There are four basic ingredients required to make beer: water, malted grain, hops and yeast. Arguably, the most important ingredient is yeast, because it performs the function of converting sugar into alcohol. This gives rise to the well-known adage among beer brewers: “Brewers make wort; yeast makes beer.” Yeast is a living organism, a type of fungus that most frequently reproduces asexually through budding, or splitting apart. The earliest brewers didn’t understand that yeast was responsible for turning their sweet wort into an alcoholic beverage, but they knew they had to use the same clay vessel or wooden stirring stick without washing them – which was because yeast was present on these surfaces. The most common yeast for making ales and bread is called Saccharomyces cerevisiae, meaning the “sugar fungus of the beer,” and has been developed into many different strains – but more on those in future posts.
Yeast converts the sugars in wort, the liquid collected from the mashing process, into alcohol, carbon dioxide, and flavor compounds as part of its metabolic processes. Yeast can live with or without oxygen, and in the absence of oxygen, yeast uses anaerobic respiration to produce energy. Fortunately for us, the byproducts of this process are ethanol and carbon dioxide. For the home brewer, it is important to pitch enough healthy, happy yeast to begin fermentation in a short period of time. Once a brewer extracts wort from the mash and boils the wort (which is essentially brewing), this hot brew is quickly cooled and transferred to a fermentation vessel. Home brewers usually employ glass carboys for fermentation, while professionals opt for stainless steel tanks. The wort must be cooled to a temperature within the tolerance range of the particular yeast strain being used, which is typically 60-70°F for ale yeast. Warm temperatures and a long delay in the production of alcohol increase the risk of unwanted bacteria spoiling the beer.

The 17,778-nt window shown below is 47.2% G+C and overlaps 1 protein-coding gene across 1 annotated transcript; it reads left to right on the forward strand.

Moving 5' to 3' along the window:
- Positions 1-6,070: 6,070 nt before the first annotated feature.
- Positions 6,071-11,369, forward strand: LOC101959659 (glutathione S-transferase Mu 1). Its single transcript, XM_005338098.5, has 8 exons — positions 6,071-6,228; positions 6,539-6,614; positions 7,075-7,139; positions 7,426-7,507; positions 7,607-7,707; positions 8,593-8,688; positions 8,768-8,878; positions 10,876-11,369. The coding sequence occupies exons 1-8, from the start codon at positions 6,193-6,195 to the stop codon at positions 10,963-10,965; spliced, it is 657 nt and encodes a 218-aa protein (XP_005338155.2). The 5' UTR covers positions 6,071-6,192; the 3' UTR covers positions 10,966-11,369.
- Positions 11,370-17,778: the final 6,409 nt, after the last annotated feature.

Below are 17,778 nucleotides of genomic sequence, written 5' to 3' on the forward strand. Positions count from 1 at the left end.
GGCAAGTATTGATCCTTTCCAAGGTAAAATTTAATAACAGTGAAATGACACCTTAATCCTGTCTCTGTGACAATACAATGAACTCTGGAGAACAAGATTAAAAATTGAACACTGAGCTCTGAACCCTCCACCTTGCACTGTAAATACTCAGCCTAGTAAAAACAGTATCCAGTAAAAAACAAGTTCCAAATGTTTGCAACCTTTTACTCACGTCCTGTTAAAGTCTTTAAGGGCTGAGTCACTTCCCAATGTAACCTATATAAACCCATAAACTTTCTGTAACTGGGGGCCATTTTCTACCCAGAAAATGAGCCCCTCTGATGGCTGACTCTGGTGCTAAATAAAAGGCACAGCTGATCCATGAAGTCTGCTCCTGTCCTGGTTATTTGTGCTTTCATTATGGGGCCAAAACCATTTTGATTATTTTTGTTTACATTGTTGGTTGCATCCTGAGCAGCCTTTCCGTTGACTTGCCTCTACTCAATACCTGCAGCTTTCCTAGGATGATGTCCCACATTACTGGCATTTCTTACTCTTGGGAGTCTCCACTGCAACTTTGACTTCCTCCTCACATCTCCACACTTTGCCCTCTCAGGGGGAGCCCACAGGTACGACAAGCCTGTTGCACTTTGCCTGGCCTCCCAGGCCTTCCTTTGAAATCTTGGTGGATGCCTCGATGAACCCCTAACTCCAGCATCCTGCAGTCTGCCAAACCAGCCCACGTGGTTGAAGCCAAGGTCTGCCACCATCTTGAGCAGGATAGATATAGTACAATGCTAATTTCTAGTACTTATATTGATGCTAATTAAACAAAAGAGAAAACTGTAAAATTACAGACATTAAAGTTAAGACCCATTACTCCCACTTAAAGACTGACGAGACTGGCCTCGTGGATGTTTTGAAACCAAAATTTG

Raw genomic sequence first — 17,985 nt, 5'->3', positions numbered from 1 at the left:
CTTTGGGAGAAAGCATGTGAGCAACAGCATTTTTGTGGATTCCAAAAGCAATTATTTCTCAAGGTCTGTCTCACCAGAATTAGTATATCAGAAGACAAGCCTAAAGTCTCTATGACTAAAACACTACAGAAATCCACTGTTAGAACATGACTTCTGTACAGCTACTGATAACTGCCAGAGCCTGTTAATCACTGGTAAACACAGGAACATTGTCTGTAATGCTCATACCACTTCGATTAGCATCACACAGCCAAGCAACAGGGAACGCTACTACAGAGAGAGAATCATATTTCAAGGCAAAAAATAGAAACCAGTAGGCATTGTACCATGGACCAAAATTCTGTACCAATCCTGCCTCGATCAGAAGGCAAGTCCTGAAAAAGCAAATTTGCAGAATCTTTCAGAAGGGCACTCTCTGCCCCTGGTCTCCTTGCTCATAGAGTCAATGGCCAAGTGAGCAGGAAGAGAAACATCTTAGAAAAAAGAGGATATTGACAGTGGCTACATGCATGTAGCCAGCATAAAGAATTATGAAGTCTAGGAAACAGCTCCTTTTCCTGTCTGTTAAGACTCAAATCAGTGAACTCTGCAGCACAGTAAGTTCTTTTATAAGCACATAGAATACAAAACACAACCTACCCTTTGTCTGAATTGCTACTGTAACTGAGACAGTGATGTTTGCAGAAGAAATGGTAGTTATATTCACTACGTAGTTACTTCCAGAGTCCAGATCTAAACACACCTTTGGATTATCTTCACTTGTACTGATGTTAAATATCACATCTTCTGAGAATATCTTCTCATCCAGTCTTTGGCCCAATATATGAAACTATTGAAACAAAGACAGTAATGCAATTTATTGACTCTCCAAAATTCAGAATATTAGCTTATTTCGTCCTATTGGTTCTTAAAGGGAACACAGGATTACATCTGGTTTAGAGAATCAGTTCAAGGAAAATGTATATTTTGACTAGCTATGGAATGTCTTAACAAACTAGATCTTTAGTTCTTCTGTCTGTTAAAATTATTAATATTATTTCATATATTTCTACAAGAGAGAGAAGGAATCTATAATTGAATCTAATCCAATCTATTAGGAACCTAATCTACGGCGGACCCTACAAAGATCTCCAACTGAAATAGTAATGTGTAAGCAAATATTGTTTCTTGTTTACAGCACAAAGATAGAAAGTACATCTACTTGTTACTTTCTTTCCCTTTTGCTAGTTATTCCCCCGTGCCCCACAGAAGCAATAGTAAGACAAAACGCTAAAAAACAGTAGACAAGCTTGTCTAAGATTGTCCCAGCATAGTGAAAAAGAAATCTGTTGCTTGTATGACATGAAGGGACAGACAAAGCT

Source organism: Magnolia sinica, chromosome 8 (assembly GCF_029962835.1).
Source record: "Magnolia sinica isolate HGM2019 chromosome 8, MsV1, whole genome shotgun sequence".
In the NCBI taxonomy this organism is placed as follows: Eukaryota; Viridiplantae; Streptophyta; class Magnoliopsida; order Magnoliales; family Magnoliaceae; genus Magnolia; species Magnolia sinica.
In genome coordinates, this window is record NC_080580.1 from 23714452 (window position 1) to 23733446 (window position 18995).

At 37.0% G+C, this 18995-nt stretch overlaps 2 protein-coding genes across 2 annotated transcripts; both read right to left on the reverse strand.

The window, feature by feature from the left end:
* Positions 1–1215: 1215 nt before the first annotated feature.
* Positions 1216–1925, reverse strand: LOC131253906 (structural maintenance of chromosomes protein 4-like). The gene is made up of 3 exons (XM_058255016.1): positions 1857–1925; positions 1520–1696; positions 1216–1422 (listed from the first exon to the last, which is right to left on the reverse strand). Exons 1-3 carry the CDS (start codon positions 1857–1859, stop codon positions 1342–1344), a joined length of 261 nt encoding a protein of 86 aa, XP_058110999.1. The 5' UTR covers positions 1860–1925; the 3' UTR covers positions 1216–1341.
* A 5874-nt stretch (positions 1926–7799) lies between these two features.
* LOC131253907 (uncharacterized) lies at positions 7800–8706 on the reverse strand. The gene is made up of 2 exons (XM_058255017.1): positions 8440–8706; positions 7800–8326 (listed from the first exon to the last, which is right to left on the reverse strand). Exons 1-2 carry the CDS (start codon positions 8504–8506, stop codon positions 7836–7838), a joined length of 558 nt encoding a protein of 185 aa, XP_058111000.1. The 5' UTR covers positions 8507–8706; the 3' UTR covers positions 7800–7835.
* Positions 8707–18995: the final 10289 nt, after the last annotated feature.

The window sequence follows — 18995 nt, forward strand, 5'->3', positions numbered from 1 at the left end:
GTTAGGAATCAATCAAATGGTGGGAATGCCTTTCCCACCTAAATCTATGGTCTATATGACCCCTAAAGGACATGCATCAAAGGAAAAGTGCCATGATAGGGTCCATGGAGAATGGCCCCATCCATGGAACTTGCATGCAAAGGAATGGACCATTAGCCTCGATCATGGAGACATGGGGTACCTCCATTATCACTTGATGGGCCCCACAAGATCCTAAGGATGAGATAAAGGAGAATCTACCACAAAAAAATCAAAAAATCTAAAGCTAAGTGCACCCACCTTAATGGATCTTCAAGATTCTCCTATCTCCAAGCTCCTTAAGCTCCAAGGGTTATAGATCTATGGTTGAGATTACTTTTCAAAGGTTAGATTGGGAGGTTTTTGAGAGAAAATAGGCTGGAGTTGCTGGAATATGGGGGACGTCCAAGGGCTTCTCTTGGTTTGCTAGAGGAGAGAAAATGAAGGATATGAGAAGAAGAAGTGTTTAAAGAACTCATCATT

At FISHBIO, we have been experimenting with growing our own yeast to accumulate enough for pitching into our one-barrel (31-gallon) batches of beer. We like being in control of the yeast strain we use, and save costs by not having to purchase larger quantities of yeast. To propagate yeast, we mix a light dry malt extract with water to make wort, and boil it just like a mini batch of beer. Boiling the wort ensures there are no microbes present that can infect the beer. Once the wort has cooled to around 70°F, a yeast culture is added to the cool, sterile wort. With the help of a stir plate, we agitate the yeast starter to infuse oxygen into the solution and promote reproduction. With plenty of nutrients and oxygen, the yeast population will double in a 24-hour period. The process can be repeated multiple times to build up the number of yeast cells. The key is to remember yeast are living organisms, so you just need to provide plenty of food and ideal environmental conditions to keep them happy. Happy yeast makes happy beer consumers.